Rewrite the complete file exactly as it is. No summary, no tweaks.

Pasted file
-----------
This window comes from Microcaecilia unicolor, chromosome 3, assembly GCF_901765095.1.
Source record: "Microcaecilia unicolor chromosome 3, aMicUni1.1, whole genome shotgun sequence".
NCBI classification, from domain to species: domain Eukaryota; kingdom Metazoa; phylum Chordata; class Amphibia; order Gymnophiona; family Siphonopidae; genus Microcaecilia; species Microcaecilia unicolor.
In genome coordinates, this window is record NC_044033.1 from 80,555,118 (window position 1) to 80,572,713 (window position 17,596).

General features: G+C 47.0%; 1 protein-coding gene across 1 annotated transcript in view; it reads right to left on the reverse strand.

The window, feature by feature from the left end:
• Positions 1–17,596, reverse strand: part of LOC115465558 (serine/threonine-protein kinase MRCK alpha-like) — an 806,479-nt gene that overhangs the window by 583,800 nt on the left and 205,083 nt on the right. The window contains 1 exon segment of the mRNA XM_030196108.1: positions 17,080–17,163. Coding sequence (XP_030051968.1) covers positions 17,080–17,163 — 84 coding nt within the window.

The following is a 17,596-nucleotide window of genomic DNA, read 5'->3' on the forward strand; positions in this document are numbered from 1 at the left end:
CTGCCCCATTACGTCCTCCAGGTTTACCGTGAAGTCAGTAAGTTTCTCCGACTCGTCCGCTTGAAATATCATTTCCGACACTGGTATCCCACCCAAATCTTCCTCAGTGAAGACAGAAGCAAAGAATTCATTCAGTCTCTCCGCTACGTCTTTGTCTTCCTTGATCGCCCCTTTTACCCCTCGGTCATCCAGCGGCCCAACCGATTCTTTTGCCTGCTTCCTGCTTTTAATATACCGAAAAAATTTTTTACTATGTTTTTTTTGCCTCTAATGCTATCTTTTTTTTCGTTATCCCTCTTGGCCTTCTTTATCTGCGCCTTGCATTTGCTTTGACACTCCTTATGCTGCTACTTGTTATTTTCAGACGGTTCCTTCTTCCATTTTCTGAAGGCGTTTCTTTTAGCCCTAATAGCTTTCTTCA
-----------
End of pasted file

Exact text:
This window comes from Microcaecilia unicolor, chromosome 3, assembly GCF_901765095.1.
Source record: "Microcaecilia unicolor chromosome 3, aMicUni1.1, whole genome shotgun sequence".
NCBI classification, from domain to species: domain Eukaryota; kingdom Metazoa; phylum Chordata; class Amphibia; order Gymnophiona; family Siphonopidae; genus Microcaecilia; species Microcaecilia unicolor.
In genome coordinates, this window is record NC_044033.1 from 80,555,118 (window position 1) to 80,572,713 (window position 17,596).

General features: G+C 47.0%; 1 protein-coding gene across 1 annotated transcript in view; it reads right to left on the reverse strand.

The window, feature by feature from the left end:
• Positions 1–17,596, reverse strand: part of LOC115465558 (serine/threonine-protein kinase MRCK alpha-like) — an 806,479-nt gene that overhangs the window by 583,800 nt on the left and 205,083 nt on the right. The window contains 1 exon segment of the mRNA XM_030196108.1: positions 17,080–17,163. Coding sequence (XP_030051968.1) covers positions 17,080–17,163 — 84 coding nt within the window.

The following is a 17,596-nucleotide window of genomic DNA, read 5'->3' on the forward strand; positions in this document are numbered from 1 at the left end:
CTGCCCCATTACGTCCTCCAGGTTTACCGTGAAGTCAGTAAGTTTCTCCGACTCGTCCGCTTGAAATATCATTTCCGACACTGGTATCCCACCCAAATCTTCCTCAGTGAAGACAGAAGCAAAGAATTCATTCAGTCTCTCCGCTACGTCTTTGTCTTCCTTGATCGCCCCTTTTACCCCTCGGTCATCCAGCGGCCCAACCGATTCTTTTGCCTGCTTCCTGCTTTTAATATACCGAAAAAATTTTTTACTATGTTTTTTTTGCCTCTAATGCTATCTTTTTTTTCGTTATCCCTCTTGGCCTTCTTTATCTGCGCCTTGCATTTGCTTTGACACTCCTTATGCTGCTACTTGTTATTTTCAGACGGTTCCTTCTTCCATTTTCTGAAGGCGTTTCTTTTAGCCCTAATAGCTTTCTTCA